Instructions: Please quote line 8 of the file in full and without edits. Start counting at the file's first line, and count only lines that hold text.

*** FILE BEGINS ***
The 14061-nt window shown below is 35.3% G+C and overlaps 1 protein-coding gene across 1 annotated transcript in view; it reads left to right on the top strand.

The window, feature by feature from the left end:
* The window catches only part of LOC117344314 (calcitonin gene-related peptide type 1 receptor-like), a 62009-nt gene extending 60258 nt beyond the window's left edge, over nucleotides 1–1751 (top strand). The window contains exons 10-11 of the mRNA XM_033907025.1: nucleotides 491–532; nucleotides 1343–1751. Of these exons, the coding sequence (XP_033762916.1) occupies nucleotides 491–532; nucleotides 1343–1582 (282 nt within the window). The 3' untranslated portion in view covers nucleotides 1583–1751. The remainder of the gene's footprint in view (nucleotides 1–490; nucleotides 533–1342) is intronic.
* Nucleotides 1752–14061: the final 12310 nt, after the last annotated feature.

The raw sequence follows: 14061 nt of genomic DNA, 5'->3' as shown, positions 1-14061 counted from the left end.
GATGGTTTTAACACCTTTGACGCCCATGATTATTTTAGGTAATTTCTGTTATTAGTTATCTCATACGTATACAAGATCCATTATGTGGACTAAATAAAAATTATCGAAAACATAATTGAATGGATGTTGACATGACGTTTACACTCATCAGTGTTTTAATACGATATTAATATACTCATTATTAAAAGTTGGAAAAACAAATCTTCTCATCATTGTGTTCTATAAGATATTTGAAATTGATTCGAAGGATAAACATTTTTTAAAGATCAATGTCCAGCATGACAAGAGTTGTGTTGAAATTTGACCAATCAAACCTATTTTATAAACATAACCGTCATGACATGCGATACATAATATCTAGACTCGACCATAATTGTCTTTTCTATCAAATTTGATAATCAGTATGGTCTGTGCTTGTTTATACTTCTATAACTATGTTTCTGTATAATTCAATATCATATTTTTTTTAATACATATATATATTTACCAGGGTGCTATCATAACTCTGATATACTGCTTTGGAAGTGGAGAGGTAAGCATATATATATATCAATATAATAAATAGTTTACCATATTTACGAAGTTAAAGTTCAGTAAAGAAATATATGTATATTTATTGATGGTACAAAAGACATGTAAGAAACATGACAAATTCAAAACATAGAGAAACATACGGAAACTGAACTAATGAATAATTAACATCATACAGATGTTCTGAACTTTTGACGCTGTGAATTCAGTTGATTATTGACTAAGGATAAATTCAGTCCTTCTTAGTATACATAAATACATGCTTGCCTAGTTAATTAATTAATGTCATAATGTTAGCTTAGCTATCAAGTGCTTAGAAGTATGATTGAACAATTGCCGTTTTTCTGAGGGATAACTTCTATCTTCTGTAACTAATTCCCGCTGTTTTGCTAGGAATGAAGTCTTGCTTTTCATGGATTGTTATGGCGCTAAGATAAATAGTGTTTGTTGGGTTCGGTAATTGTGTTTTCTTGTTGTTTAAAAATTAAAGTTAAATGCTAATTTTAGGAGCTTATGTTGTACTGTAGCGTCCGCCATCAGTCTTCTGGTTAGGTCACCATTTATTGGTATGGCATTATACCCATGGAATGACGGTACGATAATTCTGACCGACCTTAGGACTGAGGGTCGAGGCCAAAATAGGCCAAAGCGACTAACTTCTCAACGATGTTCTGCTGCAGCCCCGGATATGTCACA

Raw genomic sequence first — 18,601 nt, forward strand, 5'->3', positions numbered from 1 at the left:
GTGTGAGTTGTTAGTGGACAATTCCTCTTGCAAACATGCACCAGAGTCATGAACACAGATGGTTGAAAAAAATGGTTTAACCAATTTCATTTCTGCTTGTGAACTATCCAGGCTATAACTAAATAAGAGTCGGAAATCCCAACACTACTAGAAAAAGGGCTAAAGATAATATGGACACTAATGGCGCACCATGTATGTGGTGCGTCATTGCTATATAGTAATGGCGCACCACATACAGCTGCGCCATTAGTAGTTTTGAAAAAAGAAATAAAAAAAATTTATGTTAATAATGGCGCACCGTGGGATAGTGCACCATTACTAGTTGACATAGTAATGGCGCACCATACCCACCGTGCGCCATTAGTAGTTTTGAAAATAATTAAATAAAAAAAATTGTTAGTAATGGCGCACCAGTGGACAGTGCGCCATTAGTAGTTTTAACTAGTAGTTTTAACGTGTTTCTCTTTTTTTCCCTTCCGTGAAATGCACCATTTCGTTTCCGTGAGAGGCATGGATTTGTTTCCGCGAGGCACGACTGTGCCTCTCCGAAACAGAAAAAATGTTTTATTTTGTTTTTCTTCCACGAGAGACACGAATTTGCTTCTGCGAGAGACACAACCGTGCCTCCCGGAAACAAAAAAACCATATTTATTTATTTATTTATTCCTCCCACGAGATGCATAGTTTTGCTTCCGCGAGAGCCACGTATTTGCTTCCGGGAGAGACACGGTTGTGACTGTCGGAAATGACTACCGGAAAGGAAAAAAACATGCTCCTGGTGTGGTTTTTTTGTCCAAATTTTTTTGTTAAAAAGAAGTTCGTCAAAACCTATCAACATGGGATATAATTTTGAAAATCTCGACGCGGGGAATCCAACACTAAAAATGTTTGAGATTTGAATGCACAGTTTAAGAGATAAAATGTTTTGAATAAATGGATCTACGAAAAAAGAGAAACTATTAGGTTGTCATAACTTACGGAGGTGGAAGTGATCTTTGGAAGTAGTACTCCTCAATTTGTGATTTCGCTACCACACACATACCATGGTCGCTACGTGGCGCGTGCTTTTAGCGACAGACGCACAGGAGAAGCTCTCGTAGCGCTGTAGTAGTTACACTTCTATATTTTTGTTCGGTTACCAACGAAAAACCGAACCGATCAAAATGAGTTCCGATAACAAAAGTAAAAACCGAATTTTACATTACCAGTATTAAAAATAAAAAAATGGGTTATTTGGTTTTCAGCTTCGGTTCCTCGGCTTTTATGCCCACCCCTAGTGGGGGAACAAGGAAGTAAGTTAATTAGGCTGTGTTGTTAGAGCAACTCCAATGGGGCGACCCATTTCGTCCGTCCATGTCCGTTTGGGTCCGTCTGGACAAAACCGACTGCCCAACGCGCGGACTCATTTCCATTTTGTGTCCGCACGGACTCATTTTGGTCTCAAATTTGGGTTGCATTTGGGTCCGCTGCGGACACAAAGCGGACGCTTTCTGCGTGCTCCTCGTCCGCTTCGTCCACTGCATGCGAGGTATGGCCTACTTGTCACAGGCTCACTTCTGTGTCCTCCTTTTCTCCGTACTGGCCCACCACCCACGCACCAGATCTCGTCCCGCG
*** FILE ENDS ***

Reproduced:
GTGTGAGTTGTTAGTGGACAATTCCTCTTGCAAACATGCACCAGAGTCATGAACACAGATGGTTGAAAAAAATGGTTTAACCAATTTCATTTCTGCTTGTGAACTATCCAGGCTATAACTAAATAAGAGTCGGAAATCCCAACACTACTAGAAAAAGGGCTAAAGATAATATGGACACTAATGGCGCACCATGTATGTGGTGCGTCATTGCTATATAGTAATGGCGCACCACATACAGCTGCGCCATTAGTAGTTTTGAAAAAAGAAATAAAAAAAATTTATGTTAATAATGGCGCACCGTGGGATAGTGCACCATTACTAGTTGACATAGTAATGGCGCACCATACCCACCGTGCGCCATTAGTAGTTTTGAAAATAATTAAATAAAAAAAATTGTTAGTAATGGCGCACCAGTGGACAGTGCGCCATTAGTAGTTTTAACTAGTAGTTTTAACGTGTTTCTCTTTTTTTCCCTTCCGTGAAATGCACCATTTCGTTTCCGTGAGAGGCATGGATTTGTTTCCGCGAGGCACGACTGTGCCTCTCCGAAACAGAAAAAATGTTTTATTTTGTTTTTCTTCCACGAGAGACACGAATTTGCTTCTGCGAGAGACACAACCGTGCCTCCCGGAAACAAAAAAACCATATTTATTTATTTATTTATTCCTCCCACGAGATGCATAGTTTTGCTTCCGCGAGAGCCACGTATTTGCTTCCGGGAGAGACACGGTTGTGACTGTCGGAAATGACTACCGGAAAGGAAAAAAACATGCTCCTGGTGTGGTTTTTTTGTCCAAATTTTTTTGTTAAAAAGAAGTTCGTCAAAACCTATCAACATGGGATATAATTTTGAAAATCTCGACGCGGGGAATCCAACACTAAAAATGTTTGAGATTTGAATGCACAGTTTAAGAGATAAAATGTTTTGAATAAATGGATCTACGAAAAAAGAGAAACTATTAGGTTGTCATAACTTACGGAGGTGGAAGTGATCTTTGGAAGTAGTACTCCTCAATTTGTGATTTCGCTACCACACACATACCATGGTCGCTACGTGGCGCGTGCTTTTAGCGACAGACGCACAGGAGAAGCTCTCGTAGCGCTGTAGTAGTTACACTTCTATATTTTTGTTCGGTTACCAACGAAAAACCGAACCGATCAAAATGAGTTCCGATAACAAAAGTAAAAACCGAATTTTACATTACCAGTATTAAAAATAAAAAAATGGGTTATTTGGTTTTCAGCTTCGGTTCCTCGGCTTTTATGCCCACCCCTAGTGGGGGAACAAGGAAGTAAGTTAATTAGGCTGTGTTGTTAGAGCAACTCCAATGGGGCGACCCATTTCGTCCGTCCATGTCCGTTTGGGTCCGTCTGGACAAAACCGACTGCCCAACGCGCGGACTCATTTCCATTTTGTGTCCGCACGGACTCATTTTGGTCTCAAATTTGGGTTGCATTTGGGTCCGCTGCGGACACAAAGCGGACGCTTTCTGCGTGCTCCTCGTCCGCTTCGTCCACTGCATGCGAGGTATGGCCTACTTGTCACAGGCTCACTTCTGTGTCCTCCTTTTCTCCGTACTGGCCCACCACCCACGCACCAGATCTCGTCCCGCG